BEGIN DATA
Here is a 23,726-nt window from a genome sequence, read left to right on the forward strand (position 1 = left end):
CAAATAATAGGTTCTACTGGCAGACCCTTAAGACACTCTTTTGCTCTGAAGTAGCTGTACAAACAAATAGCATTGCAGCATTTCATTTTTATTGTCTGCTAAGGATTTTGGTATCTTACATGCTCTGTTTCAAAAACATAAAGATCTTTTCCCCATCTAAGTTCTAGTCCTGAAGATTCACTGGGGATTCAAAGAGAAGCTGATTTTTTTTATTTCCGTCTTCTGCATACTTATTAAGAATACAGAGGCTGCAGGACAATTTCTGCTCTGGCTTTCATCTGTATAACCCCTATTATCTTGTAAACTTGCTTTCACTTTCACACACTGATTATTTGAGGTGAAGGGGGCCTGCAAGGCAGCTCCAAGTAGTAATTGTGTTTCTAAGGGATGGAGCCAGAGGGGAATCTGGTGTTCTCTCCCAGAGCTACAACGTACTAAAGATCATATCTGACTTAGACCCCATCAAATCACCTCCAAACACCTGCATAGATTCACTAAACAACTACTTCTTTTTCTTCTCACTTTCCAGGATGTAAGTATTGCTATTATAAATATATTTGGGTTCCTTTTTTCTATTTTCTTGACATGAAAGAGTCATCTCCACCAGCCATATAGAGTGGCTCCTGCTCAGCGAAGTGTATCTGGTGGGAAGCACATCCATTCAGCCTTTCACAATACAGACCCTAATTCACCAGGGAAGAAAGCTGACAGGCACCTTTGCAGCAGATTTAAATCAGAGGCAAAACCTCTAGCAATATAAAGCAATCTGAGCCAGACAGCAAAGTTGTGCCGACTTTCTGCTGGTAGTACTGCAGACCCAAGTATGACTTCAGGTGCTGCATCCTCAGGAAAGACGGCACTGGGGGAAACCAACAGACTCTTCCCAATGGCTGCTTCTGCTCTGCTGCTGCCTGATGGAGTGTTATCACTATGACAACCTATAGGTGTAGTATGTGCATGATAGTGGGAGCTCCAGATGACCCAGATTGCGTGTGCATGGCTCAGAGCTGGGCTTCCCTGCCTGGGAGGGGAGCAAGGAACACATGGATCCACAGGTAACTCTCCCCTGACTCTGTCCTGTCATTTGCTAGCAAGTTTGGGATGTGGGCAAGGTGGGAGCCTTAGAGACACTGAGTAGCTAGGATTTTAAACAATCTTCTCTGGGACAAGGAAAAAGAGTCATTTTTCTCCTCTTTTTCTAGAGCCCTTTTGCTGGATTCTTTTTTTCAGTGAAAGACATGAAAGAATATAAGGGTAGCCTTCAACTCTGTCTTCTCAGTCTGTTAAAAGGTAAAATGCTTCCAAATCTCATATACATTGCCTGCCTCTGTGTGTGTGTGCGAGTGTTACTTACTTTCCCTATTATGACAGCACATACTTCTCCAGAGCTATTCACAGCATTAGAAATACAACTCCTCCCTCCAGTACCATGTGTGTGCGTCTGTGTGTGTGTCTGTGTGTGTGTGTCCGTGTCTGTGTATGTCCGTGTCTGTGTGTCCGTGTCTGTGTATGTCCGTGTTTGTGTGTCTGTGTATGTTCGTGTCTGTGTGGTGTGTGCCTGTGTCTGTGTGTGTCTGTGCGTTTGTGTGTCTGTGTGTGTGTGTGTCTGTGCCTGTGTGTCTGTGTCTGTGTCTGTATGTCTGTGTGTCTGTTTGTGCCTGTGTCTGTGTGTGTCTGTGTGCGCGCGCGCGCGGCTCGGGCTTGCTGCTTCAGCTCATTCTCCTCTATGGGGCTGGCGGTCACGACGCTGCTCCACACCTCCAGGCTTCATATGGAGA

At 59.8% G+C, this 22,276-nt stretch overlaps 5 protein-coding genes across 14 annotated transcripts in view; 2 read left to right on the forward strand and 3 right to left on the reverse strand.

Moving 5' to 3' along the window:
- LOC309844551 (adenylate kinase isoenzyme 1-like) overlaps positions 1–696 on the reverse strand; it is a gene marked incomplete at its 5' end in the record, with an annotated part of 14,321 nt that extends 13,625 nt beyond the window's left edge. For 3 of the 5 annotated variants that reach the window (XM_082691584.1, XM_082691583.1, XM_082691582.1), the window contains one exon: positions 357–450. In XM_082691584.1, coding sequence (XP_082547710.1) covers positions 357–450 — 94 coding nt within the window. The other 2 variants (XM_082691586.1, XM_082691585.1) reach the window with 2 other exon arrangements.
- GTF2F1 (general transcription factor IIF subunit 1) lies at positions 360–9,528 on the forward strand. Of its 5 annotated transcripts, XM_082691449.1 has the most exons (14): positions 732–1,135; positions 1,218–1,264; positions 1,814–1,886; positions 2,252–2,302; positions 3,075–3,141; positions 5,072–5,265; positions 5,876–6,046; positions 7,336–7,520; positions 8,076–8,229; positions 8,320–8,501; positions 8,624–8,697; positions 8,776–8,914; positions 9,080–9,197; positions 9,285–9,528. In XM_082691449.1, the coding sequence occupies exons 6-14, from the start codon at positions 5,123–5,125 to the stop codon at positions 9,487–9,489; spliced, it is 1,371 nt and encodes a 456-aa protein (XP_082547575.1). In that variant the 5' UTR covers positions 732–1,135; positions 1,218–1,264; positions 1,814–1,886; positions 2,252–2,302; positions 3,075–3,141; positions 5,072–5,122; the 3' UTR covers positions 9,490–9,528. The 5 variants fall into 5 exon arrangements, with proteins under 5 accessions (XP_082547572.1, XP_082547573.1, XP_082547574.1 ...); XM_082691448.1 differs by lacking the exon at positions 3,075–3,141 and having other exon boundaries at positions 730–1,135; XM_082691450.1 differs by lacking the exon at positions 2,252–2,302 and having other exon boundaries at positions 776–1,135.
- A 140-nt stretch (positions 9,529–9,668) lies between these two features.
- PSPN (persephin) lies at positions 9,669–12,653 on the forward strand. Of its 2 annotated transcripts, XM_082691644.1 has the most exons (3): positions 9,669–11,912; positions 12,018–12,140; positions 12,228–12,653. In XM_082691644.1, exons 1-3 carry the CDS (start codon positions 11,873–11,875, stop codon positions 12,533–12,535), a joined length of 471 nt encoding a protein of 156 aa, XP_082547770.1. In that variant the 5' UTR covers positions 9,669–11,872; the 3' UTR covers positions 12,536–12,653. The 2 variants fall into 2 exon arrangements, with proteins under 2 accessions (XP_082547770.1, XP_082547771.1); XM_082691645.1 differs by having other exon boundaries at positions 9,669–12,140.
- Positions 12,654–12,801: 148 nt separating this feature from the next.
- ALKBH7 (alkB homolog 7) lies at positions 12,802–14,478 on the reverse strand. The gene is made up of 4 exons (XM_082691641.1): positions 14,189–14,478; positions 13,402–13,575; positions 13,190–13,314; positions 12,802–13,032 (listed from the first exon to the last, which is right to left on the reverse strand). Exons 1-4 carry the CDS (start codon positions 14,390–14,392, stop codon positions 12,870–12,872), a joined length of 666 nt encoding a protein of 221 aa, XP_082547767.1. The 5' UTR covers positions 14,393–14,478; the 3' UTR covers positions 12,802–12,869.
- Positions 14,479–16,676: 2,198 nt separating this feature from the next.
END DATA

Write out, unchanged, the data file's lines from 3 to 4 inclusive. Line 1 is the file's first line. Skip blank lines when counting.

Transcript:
At 59.8% G+C, this 22,276-nt stretch overlaps 5 protein-coding genes across 14 annotated transcripts in view; 2 read left to right on the forward strand and 3 right to left on the reverse strand.

Moving 5' to 3' along the window: